Let’s talk about moogles. Kupo.
… Spoiler Alert: Final Fantasy.
I recently finished Final Fantasy XV, instead of raging about my myriad of problems, concerns, general angst, and annoyed love with it I’m going to talk about moogles. No, I have to say something about XV. I’ll inevitably have a cat named Prompto. What a dork. I promise this has something to do with worldbuilding. I’ll get there.
On that note, back to moogles. I’m not going to give you the full History of the Moogle. If I ever went back to school that is the name of my dissertation. The History of the Moogle: Foundations of Fluffiness and Folklore. An entire chapter would be dedicated to the “-mog-” naming system. Note: Worldbuilding discussion about names… coming to a computer screen near you soon(ish). Instead, here are some brief highlights from the games:
First playable character: Final Fantasy VI. This cast is huge and includes a Yeti. It would make sense this is when we first get to play a moogle ourselves. There is an entire moogle army/invasion section.
Final Fantasy VII: Cait Sith. Ummm… Cait Sith. I don’t know what to add. Who is looking forward to that in the remake. Raise your hands! Most importantly, there are no living moogles here!
They are practically nonexistent in Final Fantasy VIII, only appearing as a pseudo Guardian Force available through the Pocket Station and a few dialogue mentions across the game.
Mog as a summon in Final Fantasy IX. Eiko’s little buddy turns out is not so little and is a Eidolon disguised as an orange pom pomed moogle named Mog. Additionally, moogles function as your save point and you in turn run their mail around for them. I love you so much, IX.
In Final Fantasy X we see them pass into legend again. Rather than a living being, they are an equippable doll for Lulu to use as a casting weapon. They reappear in X-2 as Yuna’s mascot dress sphere.
XII brings us full circle to see them once again as a race incorporated into the world, not as a legendary creature.
They return to creatures of legend in XIII. An exception might be made for XIII-2’s moogle who is also a weapon and can speak. Much like the rest of XIII-2, that was unclear and a little bizarro.
That was not as brief as I planned.
In the list of things Final Fantasy fans expect in their games, moogles rate up there along with chocobos, summoning, and crystals. Chocobos are an easy thing to incorporate, they often operate as the Final Fantasy equivalent of a horse. Side note: In XV there is a line of background dialogue of “I’m so hungry I could eat a horse.” Are there horses in this world? I don’t think we ever see horses. Have horses fallen into legend as chocobos took over their role? Is this a hint that the world is much larger than we see, are there horses on the other side of it? Or, would it simply be more appropriate to say “I’m so hungry I could eat a chocobo.” It is a translation/idiom error? Why does this line exist?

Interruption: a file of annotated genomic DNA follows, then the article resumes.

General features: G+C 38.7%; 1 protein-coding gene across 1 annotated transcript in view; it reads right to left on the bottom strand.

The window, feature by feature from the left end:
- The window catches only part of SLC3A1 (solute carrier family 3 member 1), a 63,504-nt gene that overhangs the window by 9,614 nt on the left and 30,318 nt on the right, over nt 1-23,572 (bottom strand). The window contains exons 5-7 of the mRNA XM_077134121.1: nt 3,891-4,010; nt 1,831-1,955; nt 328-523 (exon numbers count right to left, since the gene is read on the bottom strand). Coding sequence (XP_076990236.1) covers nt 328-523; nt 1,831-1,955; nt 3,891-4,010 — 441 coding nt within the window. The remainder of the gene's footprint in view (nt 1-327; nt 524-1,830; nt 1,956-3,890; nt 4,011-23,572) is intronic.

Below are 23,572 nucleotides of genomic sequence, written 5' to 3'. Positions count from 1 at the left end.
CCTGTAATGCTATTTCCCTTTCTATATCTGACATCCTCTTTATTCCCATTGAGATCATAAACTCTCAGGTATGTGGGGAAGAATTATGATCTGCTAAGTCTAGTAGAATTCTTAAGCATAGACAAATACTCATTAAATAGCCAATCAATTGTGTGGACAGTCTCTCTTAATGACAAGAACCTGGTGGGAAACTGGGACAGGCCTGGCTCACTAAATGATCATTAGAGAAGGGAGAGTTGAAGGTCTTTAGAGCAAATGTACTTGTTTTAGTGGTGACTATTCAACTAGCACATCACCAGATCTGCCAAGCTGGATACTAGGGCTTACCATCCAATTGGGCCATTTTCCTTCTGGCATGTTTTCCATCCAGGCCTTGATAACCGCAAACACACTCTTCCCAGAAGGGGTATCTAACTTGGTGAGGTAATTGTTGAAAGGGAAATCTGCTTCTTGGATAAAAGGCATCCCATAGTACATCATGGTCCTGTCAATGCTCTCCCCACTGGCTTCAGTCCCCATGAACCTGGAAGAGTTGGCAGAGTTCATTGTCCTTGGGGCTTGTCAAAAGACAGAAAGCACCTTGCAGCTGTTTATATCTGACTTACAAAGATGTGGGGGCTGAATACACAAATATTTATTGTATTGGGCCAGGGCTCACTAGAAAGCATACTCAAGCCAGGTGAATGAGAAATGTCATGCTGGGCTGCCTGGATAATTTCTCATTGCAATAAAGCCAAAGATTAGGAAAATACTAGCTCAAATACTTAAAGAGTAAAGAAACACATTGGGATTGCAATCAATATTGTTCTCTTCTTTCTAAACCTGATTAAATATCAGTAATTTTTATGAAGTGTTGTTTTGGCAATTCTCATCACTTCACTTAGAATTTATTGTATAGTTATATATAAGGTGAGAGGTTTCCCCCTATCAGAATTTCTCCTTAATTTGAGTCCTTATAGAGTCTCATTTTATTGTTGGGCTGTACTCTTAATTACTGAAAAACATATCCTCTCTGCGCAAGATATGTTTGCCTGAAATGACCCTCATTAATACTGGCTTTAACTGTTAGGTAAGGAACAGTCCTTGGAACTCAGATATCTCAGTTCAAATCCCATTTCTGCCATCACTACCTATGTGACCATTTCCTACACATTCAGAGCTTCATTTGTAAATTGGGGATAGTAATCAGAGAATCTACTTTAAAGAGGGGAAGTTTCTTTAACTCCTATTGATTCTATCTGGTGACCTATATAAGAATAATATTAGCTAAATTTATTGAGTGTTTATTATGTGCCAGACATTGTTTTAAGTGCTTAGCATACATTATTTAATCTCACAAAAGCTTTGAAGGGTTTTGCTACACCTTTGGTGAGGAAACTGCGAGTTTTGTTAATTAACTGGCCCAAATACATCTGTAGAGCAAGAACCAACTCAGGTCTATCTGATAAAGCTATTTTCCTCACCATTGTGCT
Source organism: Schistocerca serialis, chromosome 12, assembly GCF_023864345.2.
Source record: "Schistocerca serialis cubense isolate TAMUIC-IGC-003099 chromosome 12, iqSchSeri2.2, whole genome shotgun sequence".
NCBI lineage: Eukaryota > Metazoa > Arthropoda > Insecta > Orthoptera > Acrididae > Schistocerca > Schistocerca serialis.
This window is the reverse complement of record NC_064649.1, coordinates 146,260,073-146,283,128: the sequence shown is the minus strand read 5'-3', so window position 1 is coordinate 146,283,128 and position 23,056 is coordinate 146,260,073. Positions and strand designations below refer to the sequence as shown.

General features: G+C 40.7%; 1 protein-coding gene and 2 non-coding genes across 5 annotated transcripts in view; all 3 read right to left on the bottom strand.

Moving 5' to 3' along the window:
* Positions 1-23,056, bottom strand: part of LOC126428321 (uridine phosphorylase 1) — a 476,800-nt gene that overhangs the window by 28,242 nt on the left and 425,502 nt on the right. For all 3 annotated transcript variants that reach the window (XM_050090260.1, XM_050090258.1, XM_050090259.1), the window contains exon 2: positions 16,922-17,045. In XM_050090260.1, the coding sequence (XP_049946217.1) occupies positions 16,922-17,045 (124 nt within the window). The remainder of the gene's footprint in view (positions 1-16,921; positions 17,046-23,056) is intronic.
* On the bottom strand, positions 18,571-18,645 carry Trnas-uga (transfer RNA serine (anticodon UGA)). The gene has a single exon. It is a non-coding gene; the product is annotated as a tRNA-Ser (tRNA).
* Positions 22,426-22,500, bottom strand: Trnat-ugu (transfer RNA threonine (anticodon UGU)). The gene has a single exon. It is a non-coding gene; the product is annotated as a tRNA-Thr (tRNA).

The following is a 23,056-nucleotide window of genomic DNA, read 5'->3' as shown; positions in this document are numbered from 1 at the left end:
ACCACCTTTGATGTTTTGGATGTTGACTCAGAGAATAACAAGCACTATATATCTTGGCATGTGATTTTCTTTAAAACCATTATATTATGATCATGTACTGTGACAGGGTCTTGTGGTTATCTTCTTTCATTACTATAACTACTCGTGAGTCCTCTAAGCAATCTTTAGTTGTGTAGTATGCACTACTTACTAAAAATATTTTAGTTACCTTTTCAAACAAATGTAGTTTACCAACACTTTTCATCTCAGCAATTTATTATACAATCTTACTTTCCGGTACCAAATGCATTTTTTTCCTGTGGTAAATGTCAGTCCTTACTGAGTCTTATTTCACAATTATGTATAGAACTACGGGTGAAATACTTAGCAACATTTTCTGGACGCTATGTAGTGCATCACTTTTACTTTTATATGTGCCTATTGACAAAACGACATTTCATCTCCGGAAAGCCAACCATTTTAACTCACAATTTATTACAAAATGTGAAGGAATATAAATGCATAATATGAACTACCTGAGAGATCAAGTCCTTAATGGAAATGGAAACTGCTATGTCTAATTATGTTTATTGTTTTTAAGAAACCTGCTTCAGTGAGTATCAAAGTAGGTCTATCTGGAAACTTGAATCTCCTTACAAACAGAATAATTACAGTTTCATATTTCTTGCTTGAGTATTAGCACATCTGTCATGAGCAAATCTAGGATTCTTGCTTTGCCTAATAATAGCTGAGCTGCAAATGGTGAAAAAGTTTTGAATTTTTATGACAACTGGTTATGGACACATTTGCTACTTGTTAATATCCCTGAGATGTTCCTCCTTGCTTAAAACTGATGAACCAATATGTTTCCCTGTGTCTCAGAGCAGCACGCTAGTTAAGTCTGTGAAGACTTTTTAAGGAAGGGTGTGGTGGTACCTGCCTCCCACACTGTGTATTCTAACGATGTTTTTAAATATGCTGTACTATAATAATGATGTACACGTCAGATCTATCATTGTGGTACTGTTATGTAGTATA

Anyway, chocobos are not a problem to work into a game of varying levels of technology and magic. Moogles, however, have a particular aesthetic. How do you work in a fluffy white creature with a pom pom delicately attached to their head and sharp bat wings protruding from their back into a game like XV?
Moogles are painted in two different ways: real and legendary. Looking across the games, those with the most advanced tech and greatest focus on humans have passed their moogles on into legend. Mainly: VII, VIII, XIII, and XV. I cannot imagine what hyperrealistic moogles would have looked like in XV. Perhaps they could have gone with the demon route and made them into enemies that only came out at night? That could have been frightening.
In games that include moogles as living beings such as IX, there is less of a focus on humans as the dominate race and realism. In XII, where technology is often seen in browns and bronzes and given a more naturalistic look, moogles are real. While humans seem to be the majority, the world also is home to viera, bangaa, seeq, and others. Keeping moogles as living creatures with their own culture makes sense here, in worlds where magic and technology operate together.
The game that plays with this divide is IV. While IV has an almost steampunk aesthetic, the technology is in general not comparable to what you see in VII, VIII, XIII, or XV. However, technology plays a major role in the game, and humans are dominate. This is a case where magic is a legend, while moogles are not.
How do you make your worlds make sense? How do all of your little bits and pieces come together to make something that makes sense as a whole? When we are working on our own stories, we usually don’t have 30 years worth of narrative history and expectations to work with. However, we can learn from the multiplicity of ways similar elements are morphed and altered to create a world.
Ask yourself: Would a moogle from IX, book in hand muttering about kupo nuts, traipsing through the background of a gritty, electric Midgar break a bit of carefully built world?